1 Timothy 5:17 KJV Let the elders that rule well be counted worthy of double honour, especially they who labour in the word and doctrine.
As Paul is closing his letter to Timothy, her reminds him to teach the church how they are to take care of the pastor, or elder leader of the church. While there is a lot that can be said on that subject, I will leave that for others to do at this time since I am a pastor and would not want to come off as someone who is teaching on this subject for selfish reasons. Truth be told, my church takes care of my family very well, and for that I am grateful.
What I do want to briefly touch on the last part of the verse – especially they who labour in the word and doctrine. While I know it is somewhat “taboo” to say that pastoring is a job, it is a labor, as Paul mentioned. And so, as a pastor, I often ask myself, “How well am I laboring? Am I laboring in the best areas of the ministry, or am I sacrificing the best labor to take care of some good labors?” There is so much that happens within a church, even a smaller-sized church like ours. Many good responsibilities and ministries fall under the umbrella of the church, and too often those things fall into the lap of the pastor. But is that always right?
Remember what happened early on in the book of Acts (chapter 6) when there arose a contention inside the church about the perceived neglect of certain widows. What was the response of the leadership of the church? They cast a vote and added men to the “church staff” to take care of these areas so that they could continue to do the best thing – praying and studying the Word.
I often wonder how this same situation would have been handled in today’s modern church. Unfortunately, this happens a lot and the answer is usually something along the lines of, “Tell the preacher and let him take care of it.” We have lost, in some regards, the aspect that the ministry of the church is to be done by everyone, and not just a select few. There are many responsibilities in the church that would be better handled by others in order to free up the pastor to spend more time in prayer and Bible study.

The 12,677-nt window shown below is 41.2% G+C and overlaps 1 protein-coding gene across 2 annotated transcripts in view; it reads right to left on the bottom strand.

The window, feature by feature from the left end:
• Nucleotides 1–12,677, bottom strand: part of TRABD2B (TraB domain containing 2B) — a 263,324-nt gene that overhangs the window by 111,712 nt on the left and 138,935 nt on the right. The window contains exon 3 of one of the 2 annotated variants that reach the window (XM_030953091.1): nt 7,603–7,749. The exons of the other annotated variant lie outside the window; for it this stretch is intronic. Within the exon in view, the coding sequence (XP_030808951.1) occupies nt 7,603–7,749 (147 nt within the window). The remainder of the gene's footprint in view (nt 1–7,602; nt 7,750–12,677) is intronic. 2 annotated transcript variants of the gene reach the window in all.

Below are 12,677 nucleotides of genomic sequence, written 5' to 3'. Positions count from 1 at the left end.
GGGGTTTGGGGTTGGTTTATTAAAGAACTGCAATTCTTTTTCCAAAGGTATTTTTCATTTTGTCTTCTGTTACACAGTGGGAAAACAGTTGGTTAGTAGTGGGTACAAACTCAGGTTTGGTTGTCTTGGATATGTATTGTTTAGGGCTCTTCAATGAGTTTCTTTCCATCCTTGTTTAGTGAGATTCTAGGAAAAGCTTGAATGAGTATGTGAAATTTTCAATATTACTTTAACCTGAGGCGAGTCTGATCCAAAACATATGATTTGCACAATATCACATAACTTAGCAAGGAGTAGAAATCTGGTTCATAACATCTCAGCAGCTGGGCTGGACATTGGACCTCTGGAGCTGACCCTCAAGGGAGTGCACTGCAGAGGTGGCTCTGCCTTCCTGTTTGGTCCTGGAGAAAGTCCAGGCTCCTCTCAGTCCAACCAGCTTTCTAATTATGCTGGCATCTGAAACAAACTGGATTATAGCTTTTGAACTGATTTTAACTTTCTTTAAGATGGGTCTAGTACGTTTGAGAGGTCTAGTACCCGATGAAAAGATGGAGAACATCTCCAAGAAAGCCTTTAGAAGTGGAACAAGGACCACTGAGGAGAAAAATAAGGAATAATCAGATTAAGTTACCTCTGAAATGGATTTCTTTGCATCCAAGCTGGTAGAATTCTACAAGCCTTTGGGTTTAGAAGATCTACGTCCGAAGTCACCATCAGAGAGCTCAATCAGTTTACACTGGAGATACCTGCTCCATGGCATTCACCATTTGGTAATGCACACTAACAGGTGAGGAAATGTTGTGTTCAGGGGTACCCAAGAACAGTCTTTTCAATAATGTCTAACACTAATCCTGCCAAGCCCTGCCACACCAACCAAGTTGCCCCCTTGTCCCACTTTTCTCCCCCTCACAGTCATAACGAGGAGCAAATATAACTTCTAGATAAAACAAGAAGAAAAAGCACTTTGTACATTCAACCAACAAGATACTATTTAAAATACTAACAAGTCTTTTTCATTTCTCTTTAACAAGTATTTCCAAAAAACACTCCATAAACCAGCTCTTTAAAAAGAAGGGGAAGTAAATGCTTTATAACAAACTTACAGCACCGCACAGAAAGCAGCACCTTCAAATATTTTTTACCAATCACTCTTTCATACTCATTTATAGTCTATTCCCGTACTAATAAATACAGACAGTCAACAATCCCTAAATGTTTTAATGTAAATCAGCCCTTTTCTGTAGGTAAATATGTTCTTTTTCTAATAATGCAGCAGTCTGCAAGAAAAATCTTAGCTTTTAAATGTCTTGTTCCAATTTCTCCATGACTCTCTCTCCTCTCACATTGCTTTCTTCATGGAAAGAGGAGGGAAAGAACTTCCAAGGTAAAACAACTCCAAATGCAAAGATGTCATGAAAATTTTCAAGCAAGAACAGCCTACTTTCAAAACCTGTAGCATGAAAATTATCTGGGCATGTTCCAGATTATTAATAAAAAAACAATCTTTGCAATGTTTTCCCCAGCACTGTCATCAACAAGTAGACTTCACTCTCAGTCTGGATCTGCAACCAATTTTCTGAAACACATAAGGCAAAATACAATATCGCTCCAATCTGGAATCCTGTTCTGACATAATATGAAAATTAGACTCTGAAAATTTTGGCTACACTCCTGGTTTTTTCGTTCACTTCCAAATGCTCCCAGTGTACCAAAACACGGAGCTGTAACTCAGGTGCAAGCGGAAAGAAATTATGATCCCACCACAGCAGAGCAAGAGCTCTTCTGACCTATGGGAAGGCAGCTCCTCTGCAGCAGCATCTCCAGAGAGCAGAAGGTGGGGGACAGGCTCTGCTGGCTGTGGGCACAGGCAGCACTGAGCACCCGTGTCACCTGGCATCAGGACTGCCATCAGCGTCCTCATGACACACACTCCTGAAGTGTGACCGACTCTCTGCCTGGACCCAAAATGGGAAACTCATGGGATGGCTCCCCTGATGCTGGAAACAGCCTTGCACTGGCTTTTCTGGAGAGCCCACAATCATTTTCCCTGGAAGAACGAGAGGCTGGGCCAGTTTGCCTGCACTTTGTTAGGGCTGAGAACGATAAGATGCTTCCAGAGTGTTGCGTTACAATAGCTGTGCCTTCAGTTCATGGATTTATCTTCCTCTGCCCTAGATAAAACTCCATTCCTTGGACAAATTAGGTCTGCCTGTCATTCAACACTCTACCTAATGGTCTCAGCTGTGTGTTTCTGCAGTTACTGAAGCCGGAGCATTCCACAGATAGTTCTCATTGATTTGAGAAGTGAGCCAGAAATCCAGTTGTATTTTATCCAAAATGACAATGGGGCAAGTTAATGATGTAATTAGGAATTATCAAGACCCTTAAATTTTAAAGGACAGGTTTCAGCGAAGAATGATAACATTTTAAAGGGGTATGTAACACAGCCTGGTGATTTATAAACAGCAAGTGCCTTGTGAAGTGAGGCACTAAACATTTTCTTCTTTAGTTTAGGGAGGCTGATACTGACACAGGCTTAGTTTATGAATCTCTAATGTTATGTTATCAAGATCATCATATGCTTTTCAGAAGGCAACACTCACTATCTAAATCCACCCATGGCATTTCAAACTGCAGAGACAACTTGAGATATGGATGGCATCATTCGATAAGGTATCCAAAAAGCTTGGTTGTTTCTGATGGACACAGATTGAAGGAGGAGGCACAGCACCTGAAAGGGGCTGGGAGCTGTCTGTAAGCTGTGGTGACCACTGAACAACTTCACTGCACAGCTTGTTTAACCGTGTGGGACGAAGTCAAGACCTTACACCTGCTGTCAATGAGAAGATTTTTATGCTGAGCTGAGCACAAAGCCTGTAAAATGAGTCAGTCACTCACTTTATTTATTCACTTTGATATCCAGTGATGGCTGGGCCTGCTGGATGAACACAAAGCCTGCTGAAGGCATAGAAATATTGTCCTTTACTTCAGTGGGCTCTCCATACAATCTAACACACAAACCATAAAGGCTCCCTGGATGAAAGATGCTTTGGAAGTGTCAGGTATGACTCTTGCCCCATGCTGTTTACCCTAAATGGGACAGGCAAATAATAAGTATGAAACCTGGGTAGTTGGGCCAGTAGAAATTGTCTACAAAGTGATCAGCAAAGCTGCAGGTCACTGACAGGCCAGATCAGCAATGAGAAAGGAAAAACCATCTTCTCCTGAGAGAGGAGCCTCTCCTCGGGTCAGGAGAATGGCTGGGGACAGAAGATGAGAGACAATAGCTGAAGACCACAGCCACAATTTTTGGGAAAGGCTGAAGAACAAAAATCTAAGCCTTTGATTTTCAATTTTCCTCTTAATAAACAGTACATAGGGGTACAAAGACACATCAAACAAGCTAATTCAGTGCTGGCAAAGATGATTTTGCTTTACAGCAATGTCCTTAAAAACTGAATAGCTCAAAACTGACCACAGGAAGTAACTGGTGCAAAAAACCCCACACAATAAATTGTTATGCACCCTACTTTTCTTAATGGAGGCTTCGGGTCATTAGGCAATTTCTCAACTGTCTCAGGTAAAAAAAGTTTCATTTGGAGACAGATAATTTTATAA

The interesting thing about laboring in word, doctrine, and prayer is that it is something that will be unseen by the average church member. And because it is unseen, the pastor is often viewed as having “done nothing” all day and wasted away his time. I must admit that there have been days that I looked back on all that I had done and found myself a little underwhelmed because there was nothing “concrete” to show for it, i.e. a visit made in the home or hospital, etc. But just because your pastor is not in your home visiting you every other day does not mean that he is not busy in the Lord’s work. Unfortunately, we will often forsake the best work of the ministry because it is unseen, for the good work that can be seen and recognized by others. Think about how your church could be revitalized if:
- Your pastor had more time to pray and study uninterrupted
- Everyone had a part in the ministry of the church
Please don’t misunderstand this post as a pastor trying to get out of “work.” In truth, if you take some of the ministry responsibilities from your pastor and allow him to spend more time in his office, you have created more work for him. But it is the best work! That is why I chose the picture for this post that I did. I love the opportunity I have to study, pray, and help God’s people every week. I just think that more pastor’s out there might enjoy their church and pastorate more if they were allowed to focus on the best things while the church members took care of the good things.